There have been indicators in the first half of the 2012 college football season that the power base in the preeminent conference in the land, the SEC, might be shifting back to the Eastern half of the loop from the West, which has been the premier side of the league the past few seasons.
South Carolina (6-0 straight up, 5-1 vs. the spread; ranked No. 5 in the latest Don Best Linemakers Poll) can deliver a definitive message in that direction as it travels to Baton Rouge for a Saturday showdown vs. West heavyweight LSU (5-1 SU, 2-4 vs. line; No. 7 in latest Don Best Linemakers Poll).
A check with the Don Best college football odds screen notes that the host Tigers have been posted as 2½-point favorites at the majority of Las Vegas sports bookies, with the total bopping between 39 and 39½. Kickoff time at Tiger Stadium has been moved back one hour to 8:00 p.m. (ET), with ESPN on hand to provide the national TV coverage.
Of course, LSU was involved in one of the early-season statement games for the East half of the conference when the Tigers lost at Florida, 14-6, last week. That marked LSU’s first regular-season loss since late in the 2010 campaign when losing at Arkansas (still coached by Bobby Petrino at the time), 31-23. The Tigers were held to only 200 yards of offense at The Swamp in their worst total yardage offensive showing since being held to 162 yards by an Urban Meyer-coached Florida in 2009.
Of concern to Tiger backers is how the team appears not to be peaking as the season progresses. If anything, the opposite seems to be true, especially on the attack end as the offense continues to sputter behind first-year starting QB Zach Mettenberger. Issues along the OL have not helped matters, and it’s not as if the problem areas waited until last week to emerge. LSU was sluggish in previous wins at Auburn (12-10) and at home vs. Towson, and the Tigers have now failed to cover the spread in their last three games as well.
Mettenberger’s numbers have been subpar, as LSU is gaining less than 200 yards per game thru the air, placing the Tigers a lowly 98th in national passing stats. The infantry has been serviceable, led by Kenny Hillard’s 382 rushing yards, but overall the offense has been misfiring.
Turnovers, penalties and inconsistencies have all been part of the early-season LSU narrative, even against lower-level Towson, when Les Miles’ team fumbled the ball five times, and lost three. Execution wasn’t much better last week at Gainesville.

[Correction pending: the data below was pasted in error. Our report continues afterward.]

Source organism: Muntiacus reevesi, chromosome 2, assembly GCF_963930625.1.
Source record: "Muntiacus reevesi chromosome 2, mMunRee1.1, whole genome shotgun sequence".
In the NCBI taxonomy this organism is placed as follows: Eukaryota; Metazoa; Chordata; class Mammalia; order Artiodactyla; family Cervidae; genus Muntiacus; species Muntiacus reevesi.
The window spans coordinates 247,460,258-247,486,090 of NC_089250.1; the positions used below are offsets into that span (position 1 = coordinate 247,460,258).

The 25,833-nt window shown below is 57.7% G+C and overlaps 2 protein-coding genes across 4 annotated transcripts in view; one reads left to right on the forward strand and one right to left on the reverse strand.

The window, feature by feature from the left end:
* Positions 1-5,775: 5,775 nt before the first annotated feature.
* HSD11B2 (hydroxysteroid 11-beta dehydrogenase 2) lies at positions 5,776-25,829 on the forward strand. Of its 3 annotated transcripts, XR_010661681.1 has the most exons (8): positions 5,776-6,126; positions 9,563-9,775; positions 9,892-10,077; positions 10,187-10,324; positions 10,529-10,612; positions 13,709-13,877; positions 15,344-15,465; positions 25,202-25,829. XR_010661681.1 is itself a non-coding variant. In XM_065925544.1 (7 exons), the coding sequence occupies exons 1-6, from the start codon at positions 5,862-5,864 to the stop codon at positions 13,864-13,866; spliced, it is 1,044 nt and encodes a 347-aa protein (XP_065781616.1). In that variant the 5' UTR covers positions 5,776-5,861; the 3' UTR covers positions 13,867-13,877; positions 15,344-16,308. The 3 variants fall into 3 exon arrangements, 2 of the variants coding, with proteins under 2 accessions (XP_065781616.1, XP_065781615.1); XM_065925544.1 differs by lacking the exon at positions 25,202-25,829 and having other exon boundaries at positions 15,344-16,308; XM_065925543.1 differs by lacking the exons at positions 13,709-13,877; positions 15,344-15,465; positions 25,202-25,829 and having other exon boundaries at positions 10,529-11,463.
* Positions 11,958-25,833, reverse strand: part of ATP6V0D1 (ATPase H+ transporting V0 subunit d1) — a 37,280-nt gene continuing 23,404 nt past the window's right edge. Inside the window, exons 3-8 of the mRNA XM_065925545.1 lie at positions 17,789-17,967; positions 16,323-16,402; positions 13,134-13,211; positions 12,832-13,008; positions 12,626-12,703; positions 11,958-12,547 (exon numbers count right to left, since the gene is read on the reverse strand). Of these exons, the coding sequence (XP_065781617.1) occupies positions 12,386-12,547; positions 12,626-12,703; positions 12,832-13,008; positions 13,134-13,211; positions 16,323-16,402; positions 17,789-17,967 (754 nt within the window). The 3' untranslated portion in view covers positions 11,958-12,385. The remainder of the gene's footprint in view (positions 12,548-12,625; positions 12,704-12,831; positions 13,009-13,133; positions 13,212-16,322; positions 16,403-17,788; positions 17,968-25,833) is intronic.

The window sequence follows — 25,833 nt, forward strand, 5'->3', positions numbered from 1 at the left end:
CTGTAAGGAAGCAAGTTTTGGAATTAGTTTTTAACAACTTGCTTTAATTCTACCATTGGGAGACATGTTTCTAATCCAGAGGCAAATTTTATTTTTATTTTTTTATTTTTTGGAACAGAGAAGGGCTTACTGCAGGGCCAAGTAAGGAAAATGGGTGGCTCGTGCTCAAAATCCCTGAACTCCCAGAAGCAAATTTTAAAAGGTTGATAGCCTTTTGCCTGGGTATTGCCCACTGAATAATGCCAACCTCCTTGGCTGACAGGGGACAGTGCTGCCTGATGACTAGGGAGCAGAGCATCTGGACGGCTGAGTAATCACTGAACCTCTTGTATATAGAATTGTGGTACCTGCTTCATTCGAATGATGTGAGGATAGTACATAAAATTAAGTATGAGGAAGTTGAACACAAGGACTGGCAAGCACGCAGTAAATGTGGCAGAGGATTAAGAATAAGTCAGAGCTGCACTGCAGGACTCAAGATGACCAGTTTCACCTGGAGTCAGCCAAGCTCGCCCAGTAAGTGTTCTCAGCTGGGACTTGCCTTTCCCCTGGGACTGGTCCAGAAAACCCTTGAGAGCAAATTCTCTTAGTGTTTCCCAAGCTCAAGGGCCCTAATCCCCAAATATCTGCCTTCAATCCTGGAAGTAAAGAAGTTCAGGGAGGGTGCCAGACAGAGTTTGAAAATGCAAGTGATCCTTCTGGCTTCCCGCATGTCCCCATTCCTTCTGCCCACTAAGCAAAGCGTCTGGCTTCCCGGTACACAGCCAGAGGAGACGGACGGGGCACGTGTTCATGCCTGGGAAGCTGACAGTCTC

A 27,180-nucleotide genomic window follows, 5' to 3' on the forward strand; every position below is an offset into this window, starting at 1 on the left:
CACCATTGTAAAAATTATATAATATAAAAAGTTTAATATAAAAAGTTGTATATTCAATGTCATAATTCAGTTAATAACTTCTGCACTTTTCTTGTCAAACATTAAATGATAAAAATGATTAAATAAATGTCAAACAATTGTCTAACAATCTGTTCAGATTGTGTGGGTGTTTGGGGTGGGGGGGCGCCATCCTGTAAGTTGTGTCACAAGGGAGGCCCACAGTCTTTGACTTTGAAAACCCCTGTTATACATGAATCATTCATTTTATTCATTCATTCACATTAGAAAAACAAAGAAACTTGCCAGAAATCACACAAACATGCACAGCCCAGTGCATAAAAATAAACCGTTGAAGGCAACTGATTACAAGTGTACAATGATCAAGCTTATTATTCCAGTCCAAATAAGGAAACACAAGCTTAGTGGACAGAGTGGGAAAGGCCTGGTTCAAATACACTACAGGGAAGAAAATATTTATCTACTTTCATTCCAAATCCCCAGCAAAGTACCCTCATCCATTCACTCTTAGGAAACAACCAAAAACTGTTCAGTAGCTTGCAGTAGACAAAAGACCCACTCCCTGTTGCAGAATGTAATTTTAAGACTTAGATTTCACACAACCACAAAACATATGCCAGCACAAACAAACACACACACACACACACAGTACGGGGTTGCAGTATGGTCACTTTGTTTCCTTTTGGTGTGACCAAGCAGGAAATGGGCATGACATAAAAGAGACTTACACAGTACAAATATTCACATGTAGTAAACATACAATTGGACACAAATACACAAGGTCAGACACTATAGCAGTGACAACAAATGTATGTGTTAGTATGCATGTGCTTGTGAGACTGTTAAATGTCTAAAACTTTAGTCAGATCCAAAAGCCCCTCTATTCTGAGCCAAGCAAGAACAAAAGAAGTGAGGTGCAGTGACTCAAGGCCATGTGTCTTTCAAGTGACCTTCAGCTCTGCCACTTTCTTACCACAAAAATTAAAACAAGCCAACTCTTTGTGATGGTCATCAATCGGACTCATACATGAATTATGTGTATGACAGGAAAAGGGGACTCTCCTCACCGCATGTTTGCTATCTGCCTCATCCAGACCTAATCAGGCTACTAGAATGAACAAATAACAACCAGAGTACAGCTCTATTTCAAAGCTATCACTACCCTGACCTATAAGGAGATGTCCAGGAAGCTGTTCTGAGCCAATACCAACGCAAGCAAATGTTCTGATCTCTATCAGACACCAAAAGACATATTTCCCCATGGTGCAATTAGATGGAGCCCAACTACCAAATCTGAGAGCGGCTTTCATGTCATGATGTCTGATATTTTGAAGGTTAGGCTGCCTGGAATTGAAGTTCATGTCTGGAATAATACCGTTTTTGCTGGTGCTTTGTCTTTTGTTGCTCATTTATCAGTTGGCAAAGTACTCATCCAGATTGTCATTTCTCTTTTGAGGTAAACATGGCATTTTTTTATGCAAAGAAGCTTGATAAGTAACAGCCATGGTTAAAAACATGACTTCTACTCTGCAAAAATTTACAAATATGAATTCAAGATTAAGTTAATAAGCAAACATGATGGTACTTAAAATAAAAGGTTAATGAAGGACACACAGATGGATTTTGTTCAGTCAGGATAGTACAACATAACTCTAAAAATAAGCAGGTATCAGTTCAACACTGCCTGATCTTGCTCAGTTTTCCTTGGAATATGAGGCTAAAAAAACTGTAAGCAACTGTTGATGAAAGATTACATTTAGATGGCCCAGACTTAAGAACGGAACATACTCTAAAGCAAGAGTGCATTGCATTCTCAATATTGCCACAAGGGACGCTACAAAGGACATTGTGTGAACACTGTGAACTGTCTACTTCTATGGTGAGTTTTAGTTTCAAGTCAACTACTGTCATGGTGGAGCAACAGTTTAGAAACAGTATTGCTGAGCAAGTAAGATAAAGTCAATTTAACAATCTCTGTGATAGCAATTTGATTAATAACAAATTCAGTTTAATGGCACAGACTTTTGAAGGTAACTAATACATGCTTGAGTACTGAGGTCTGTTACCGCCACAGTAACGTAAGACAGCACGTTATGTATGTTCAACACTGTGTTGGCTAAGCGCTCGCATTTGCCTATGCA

Now, the Tigers must deal with Carolina’s voracious stop unit that ranks fourth nationally in points allowed (10.5 ppg), ninth in rush defense (83 ypg) and 11th in total defense (278 ypg). Bad news for Mettenberger is that the Gamecocks also rank fourth nationally in sacks with 25.
Credit the high-pressure Carolina defensive package, and the unique “Rabbit” looks featuring four defensive ends on the field at the same time on passing downs, for much of that success. Jadeveon Clowney, the highest-profile member of the defensive front, has six solo sacks of his own this season and is beginning to generate some peripheral Heisman Trophy buzz. Fellow linemen Chaz Sutton and Aldrick Fordham are also helping to generate the pressure.
The Gamecocks have been playing top-level defense for a couple of years, but where the real upgrades seem to be manifesting with the offense. That is especially true at QB where junior Connor Shaw looks beyond some early season bumps and bruises and is beginning to provide the leadership that Spurrier’s earlier Columbia editions featuring the likes of QBs Syvelle Newton, Chris Smelley and Stephen Garcia all seemed to lack.
Shaw, who completed 20 straight passes in the 31-10 win over Missouri on September 22, is also getting benefit from a healthy RB Marcus Lattimore, who missed most of last season with a knee injury. Latttimore appears back in top form with 549 rush yards in six games.
Moreover, South Carolina has become used to winning, with 10 wins in a row dating back to the middle of the 2011 campaign. Last week’s 35-7 romp past Georgia was the latest indicator that Spurrier means business, although this week’s game at LSU, and next week’s battle vs. Spurrier’s alma mater Florida, are part of a wicked three-game swing that should indicate if the Gamecocks are serious about entering the BCS title discussion. So far, South Carolina has passed its tests with flying colors.
This is also the first meeting between these sides since 2008, when LSU won 24-17 at Baton Rouge.